A pattern emerged in the game. Guardiola tasked Fernandinho to always push forward after the first one or two passes.
Instead of pushing forward, the full-backs stayed deep and narrow. City thus operated with three men at the back, and therefore formed a 3-2-2-3 shape on the ball. These two images highlight the formation during possession phases.
This movement from Fernandinho became less frequent halfway through the opening period. In part this was due to Schalke moving a bit deeper, or at least forming a 5-4-1 shape rather than the starting 5-3-2 formation which had allowed City to maintain a four-man back line more often.
City found ways to exploit Schalke’s defensive set up
As I described earlier, Guardiola’s man faced Schalke’s 5-3-2 where the front two lines protected the central zone. This caused trouble for City to bypass and reach the attacking third.
In the first few minutes, De Bruyne offered an outlet from Schalke’s press and a way to progress up on the pitch. He often moved to the right half-space or even the wing to provide an open man and receive the ball.
Furthermore, the second solution for outplaying Schalke’s middle block came from another dropping movement. This time Bernardo Silva offered himself. Below are two examples of his contribution to play the ball forward. In the first diagram, he moves deep to receive the ball from Walker then cut inside to play the ball to Fernandinho. This opens up the passing channel towards David Silva.
A few minutes later he drops again, but this time he stays on the right wing and performs a quick combination with David Silva in behind Schalke’s second line. The key was pulling out Bentaleb. In reaction to this Schalke’s second line became narrower to protect the space, which created more room for Bernardo Silva on the wing.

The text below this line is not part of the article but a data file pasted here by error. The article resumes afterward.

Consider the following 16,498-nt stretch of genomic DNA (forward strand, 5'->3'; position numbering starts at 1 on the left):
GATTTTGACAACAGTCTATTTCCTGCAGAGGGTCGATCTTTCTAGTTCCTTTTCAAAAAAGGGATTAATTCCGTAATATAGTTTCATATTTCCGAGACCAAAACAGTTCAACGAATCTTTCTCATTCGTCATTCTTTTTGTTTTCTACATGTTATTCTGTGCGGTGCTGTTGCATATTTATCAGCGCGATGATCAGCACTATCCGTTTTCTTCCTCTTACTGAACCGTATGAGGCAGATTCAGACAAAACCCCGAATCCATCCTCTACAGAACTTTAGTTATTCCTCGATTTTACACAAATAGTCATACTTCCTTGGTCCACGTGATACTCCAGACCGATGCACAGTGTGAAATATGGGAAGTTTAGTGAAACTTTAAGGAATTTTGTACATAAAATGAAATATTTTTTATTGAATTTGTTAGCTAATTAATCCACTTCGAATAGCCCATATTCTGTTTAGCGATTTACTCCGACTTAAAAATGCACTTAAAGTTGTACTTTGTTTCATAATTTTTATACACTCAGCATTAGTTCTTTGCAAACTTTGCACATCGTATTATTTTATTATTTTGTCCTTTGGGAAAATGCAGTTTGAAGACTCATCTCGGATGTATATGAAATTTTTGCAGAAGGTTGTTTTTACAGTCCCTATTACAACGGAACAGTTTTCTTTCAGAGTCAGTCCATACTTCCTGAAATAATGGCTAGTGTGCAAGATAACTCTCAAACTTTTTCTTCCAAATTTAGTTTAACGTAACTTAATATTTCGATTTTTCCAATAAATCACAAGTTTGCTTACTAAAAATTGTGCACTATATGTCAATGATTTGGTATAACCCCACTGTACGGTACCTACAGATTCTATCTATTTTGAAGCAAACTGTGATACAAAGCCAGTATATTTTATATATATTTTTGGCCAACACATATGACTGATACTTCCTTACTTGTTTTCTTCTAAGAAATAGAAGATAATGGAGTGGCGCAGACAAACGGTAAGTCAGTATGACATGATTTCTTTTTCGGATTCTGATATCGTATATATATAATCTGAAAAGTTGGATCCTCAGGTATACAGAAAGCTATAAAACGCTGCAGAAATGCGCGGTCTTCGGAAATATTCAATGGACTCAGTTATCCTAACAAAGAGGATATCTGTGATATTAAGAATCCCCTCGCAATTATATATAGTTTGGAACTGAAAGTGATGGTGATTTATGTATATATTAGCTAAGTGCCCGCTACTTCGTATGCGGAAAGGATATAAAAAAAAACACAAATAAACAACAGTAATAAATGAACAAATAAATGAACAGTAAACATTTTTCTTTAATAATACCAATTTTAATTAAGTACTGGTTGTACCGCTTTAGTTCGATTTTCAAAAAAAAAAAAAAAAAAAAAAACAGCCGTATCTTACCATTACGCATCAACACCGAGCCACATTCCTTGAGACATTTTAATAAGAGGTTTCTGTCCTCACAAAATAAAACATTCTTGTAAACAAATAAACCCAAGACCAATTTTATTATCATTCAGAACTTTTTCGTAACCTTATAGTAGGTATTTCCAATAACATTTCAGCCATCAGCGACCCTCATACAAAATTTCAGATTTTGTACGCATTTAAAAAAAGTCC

Pulling out a player from Schalke’s second line seemed like a good recipe because City used this tool on other occasions, like a minute later. You can see from the image below that Serdar moves out to press Gündogan which opens up the route towards De Bruyne. This is a pattern in City players’ behaviour that after a player receives a pass they seek a teammate to make a combination. This was evident in Bernardo Silva, De Bruyne and David Silva’s play.
Of course, the biggest modification in City’s system occurred right after Otamendi was given his second yellow card. Guardiola introduced Vincent Kompany to the game for David Silva. Thus Fernandinho, Kompany, and Laporte formed the back line in possession and De Bruyne frequently dropped deeper besides Gündogan to help play the ball forward.
In defence, the formation transformed into a 4-4-1 with Sterling (later Leroy Sane) and Bernardo Silva dropping into the midfield line.
Overall, Manchester City had a strong performance as they had some really interesting patterns in possession play and in attack. However, they struggled a bit to create scoring chances, and despite the three goals, they failed to take advantage of the promising situations.
Moreover, individual quality shone through in this match since some City players saved this tie for them. For example, Leroy Sane’s goal and Sterling’s winner came from pure individual achievement.